The common mussel, in Sweden known as “blåmussla” is an invertebrate which can be found on both Swedish shores. The mussel enhances the biological diversity in the ocean and filter the excessive nutrients. The mussel can live above water level at low tide and below water level at high tide. The fasten themselves to their habitat with thread like structures called byssal threads. We have chosen to emphasize these threads in our interpretation of the common mussel, as you can see in the diagrams above. We imagine the mussel-structures to be cast or printed in concrete (possibly coloured), whilst the byssal threads are 3D-printed in ceramics which are later glazed in colours of the historical industrial ceramics of the site.
Radiolaria are very small (diameter of 0.1-0.2mm) sea-organisms, can be broadly described as single-celled eukaryotes. They can be found as zoo-plankton through the global ocean. Radiolaria play an important role in regulating global climate by exporting photic zone carbon into the deep ocean through their consumption and aggregation of phytoplankton. They produce amazing mineral skeletons, with a seemingly boundless variety of intricate patterns and shapes. Our interpretation of radiolaria is heavily influenced by the drawings of Ernst Haeckel. The pattern inspires the shapes of our benches and fencing structures, printed out of sand and resin, post-processed for outside use.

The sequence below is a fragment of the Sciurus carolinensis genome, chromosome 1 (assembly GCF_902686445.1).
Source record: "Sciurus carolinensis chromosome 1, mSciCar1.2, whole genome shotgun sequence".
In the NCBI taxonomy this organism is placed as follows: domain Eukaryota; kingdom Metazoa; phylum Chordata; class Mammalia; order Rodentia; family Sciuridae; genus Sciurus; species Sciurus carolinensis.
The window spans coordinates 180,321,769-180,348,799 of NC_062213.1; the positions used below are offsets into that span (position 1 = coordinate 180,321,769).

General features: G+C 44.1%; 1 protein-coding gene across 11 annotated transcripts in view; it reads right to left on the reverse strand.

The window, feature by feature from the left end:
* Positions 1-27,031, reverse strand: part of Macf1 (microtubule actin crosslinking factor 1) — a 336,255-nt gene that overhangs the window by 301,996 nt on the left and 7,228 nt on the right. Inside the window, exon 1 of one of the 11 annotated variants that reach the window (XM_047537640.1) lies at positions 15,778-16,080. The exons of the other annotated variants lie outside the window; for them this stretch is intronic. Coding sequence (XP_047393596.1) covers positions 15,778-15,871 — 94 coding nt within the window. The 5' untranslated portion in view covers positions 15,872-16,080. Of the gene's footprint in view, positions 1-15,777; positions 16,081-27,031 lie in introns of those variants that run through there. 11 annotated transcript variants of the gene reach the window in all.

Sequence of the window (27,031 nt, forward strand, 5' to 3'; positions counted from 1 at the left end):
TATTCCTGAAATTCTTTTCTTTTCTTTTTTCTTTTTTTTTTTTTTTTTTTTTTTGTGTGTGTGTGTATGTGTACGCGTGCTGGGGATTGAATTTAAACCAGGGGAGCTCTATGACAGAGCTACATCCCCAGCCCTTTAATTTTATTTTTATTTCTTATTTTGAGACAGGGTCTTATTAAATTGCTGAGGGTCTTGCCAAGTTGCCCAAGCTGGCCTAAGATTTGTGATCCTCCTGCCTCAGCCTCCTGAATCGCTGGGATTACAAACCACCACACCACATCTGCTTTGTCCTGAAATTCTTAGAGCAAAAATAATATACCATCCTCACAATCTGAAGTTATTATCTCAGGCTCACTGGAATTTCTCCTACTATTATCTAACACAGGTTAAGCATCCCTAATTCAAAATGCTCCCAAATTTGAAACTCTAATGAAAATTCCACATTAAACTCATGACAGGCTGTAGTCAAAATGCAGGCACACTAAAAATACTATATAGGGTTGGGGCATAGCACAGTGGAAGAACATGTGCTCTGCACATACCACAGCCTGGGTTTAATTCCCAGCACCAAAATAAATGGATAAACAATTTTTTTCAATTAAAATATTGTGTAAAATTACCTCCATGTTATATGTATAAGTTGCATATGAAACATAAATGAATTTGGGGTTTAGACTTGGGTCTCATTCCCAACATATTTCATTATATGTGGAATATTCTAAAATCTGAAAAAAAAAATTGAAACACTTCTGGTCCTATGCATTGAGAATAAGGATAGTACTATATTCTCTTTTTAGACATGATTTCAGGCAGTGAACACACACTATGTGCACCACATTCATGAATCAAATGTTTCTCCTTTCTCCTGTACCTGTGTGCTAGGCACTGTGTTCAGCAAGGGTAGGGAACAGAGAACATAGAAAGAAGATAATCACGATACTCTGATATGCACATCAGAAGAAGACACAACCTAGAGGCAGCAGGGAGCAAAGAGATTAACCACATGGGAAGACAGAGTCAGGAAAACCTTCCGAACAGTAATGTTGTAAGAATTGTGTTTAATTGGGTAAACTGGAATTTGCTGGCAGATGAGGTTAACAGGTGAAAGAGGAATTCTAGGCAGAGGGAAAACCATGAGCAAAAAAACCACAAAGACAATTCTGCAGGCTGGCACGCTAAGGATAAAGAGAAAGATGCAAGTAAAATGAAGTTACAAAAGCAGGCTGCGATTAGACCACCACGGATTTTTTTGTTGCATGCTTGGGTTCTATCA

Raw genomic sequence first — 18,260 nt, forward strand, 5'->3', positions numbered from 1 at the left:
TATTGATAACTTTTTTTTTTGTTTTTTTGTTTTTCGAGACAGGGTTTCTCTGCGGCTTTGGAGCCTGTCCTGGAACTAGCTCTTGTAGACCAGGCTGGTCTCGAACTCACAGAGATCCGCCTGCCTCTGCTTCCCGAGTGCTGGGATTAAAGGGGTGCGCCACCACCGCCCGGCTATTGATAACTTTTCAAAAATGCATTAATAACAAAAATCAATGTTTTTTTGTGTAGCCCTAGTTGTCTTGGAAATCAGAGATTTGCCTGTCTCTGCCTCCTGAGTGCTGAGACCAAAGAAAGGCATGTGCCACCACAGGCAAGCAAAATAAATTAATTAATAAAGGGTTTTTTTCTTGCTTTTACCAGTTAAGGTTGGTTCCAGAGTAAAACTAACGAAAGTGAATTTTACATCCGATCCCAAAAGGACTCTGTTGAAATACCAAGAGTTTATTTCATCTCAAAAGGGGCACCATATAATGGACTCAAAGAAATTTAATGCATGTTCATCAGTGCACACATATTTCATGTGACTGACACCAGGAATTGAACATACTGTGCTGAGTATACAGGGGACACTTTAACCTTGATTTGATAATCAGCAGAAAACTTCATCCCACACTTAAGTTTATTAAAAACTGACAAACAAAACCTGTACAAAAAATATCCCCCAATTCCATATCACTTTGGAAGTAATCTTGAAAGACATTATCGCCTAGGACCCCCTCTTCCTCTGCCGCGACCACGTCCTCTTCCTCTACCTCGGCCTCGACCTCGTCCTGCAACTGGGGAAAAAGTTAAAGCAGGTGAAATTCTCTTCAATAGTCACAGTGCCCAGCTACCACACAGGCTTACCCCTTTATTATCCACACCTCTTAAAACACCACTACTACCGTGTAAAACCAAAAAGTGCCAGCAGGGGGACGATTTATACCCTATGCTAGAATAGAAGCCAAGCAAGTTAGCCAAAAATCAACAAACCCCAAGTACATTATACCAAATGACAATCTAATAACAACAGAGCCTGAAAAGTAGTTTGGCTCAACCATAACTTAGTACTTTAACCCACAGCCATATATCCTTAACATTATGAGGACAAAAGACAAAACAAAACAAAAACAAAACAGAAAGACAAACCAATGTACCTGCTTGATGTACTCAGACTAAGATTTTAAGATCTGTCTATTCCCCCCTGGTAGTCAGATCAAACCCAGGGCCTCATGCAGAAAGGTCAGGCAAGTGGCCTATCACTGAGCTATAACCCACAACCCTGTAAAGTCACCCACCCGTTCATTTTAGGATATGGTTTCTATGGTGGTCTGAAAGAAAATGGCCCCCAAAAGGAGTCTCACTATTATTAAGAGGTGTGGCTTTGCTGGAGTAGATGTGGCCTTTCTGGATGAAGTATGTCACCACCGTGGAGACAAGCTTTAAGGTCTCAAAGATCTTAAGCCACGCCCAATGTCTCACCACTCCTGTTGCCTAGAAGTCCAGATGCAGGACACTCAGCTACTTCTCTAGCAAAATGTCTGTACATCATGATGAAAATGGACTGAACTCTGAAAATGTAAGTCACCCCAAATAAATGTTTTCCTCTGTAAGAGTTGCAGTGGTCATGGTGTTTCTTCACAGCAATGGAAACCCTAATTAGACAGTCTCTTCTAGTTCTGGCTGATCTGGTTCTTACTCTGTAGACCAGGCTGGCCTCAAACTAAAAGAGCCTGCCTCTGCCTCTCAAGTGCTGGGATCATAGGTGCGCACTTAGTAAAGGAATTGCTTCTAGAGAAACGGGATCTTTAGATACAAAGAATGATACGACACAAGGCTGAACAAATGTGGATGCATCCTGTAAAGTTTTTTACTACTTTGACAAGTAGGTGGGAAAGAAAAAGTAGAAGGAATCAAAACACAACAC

View from the vast zone, running by the eelgrass.
Materials which derive from the industrial context. Concrete, glazed ceramics, rusting steel with visible welds and processed sand.
To conclude our investigations, we would like to invite all to partake in this discussion of re-introducing ornaments and local expression.
By re-introducing local expression, we believe, one can invigorate local identity!